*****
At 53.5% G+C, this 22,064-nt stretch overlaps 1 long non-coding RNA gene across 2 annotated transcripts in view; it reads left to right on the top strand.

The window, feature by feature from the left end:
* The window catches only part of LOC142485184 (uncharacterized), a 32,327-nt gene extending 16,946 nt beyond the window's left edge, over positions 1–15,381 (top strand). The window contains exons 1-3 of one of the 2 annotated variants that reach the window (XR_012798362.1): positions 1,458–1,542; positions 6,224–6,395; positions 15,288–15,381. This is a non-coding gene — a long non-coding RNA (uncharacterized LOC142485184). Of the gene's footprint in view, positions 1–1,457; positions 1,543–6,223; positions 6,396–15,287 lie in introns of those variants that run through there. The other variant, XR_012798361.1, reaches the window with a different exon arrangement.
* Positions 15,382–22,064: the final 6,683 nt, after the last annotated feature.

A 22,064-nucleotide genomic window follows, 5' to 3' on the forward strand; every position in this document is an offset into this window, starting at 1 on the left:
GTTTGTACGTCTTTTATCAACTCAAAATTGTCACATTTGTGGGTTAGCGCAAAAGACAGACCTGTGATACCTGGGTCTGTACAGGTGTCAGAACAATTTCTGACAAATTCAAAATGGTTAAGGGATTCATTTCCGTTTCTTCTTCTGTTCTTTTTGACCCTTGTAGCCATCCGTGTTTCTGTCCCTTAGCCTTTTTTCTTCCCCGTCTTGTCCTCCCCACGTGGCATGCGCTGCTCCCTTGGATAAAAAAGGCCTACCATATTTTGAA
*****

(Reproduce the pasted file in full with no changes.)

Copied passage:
At 53.5% G+C, this 22,064-nt stretch overlaps 1 long non-coding RNA gene across 2 annotated transcripts in view; it reads left to right on the top strand.

The window, feature by feature from the left end:
* The window catches only part of LOC142485184 (uncharacterized), a 32,327-nt gene extending 16,946 nt beyond the window's left edge, over positions 1–15,381 (top strand). The window contains exons 1-3 of one of the 2 annotated variants that reach the window (XR_012798362.1): positions 1,458–1,542; positions 6,224–6,395; positions 15,288–15,381. This is a non-coding gene — a long non-coding RNA (uncharacterized LOC142485184). Of the gene's footprint in view, positions 1–1,457; positions 1,543–6,223; positions 6,396–15,287 lie in introns of those variants that run through there. The other variant, XR_012798361.1, reaches the window with a different exon arrangement.
* Positions 15,382–22,064: the final 6,683 nt, after the last annotated feature.

A 22,064-nucleotide genomic window follows, 5' to 3' on the forward strand; every position in this document is an offset into this window, starting at 1 on the left:
GTTTGTACGTCTTTTATCAACTCAAAATTGTCACATTTGTGGGTTAGCGCAAAAGACAGACCTGTGATACCTGGGTCTGTACAGGTGTCAGAACAATTTCTGACAAATTCAAAATGGTTAAGGGATTCATTTCCGTTTCTTCTTCTGTTCTTTTTGACCCTTGTAGCCATCCGTGTTTCTGTCCCTTAGCCTTTTTTCTTCCCCGTCTTGTCCTCCCCACGTGGCATGCGCTGCTCCCTTGGATAAAAAAGGCCTACCATATTTTGAA